Apparently too much knowledge can indeed be a dangerous thing as the more highly educated a person is, the more likely they are to fall for a pension scam, according to research from the UK’s Financial Conduct Authority (FCA) and The Pensions Regulator (TPR).
Analysis from the regulators’ joint ScamSmart campaign indicates that people with a university degree are more susceptible to common scam tactics than those without a degree. For example, those with a university degree are 40% more likely to accept a free pension review from a company they’ve never dealt with before, and 21% are more likely to take up the offer of early access to their pension pot.
“Scams can happen to anyone,” Nicola Parish, TPR’s executive director of frontline regulation, said in a release. “Pension scammers ruin lives, stealing away decades of savings with professional-looking websites, ‘expert’ advice and an easy manner making it tough to spot the fraud.”
The research also found that overconfidence could lead to savers missing the signs of a scam. Although 63% of those surveyed said they are confident about making decisions regarding their pension, the same percentage said they would trust someone offering pensions advice out of the blue. The regulators caution that is one of the telltale warning signs of a scam.
The analysis from the regulators also showed how devastatingly fast someone could lose a lifetime of retirement savings. They said that while it can take 22 years for a saver to build a pension pot of £82,000 ($105,359), which is the average amount victims lost to scams in 2018, they can lose all of that in less than 24 hours.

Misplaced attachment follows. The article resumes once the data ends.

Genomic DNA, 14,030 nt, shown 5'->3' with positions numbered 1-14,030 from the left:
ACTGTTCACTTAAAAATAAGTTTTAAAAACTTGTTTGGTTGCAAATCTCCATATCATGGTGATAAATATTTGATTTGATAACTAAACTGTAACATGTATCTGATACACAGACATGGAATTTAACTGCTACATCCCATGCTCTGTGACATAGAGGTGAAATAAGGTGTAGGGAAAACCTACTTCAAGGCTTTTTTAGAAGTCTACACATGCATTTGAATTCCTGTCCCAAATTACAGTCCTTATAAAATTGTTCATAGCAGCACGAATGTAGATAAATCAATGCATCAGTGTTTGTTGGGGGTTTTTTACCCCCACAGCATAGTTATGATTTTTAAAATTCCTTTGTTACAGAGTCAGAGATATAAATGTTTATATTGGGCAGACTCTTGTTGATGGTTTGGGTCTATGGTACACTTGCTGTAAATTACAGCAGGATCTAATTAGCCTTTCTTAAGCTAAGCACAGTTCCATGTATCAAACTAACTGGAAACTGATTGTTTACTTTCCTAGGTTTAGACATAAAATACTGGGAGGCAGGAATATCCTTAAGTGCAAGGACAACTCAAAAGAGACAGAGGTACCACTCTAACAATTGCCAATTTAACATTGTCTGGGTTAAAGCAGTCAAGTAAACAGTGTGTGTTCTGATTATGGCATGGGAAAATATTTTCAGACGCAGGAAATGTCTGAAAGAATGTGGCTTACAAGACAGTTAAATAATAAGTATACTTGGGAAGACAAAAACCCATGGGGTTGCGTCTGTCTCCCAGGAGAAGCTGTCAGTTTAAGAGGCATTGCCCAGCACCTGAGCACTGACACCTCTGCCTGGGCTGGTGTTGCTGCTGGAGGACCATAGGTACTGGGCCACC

“We know many people have big plans for their retirement,” Mark Steward, the FCA’s executive director of enforcement and market oversight, said. “Pension scammers destroy those dreams, often forever. Reject unsolicited approaches offering ‘help’ with your pension and get advice from an FCA authorized firm before making big changes to your pension fund.”
The data for the analysis came from two surveys. One survey, which was conducted in June, polled 2,012 adults aged 45-65 with a pension. The second survey was conducted in October and polled 2,005 adults aged 45-65 with a pension.
The ScamSmart website is available for consumers to get tips on how to spot techniques used by fraudsters, and it hosts the FCA Warning List, which names firms and individuals that the FCA said are operating without its authorization.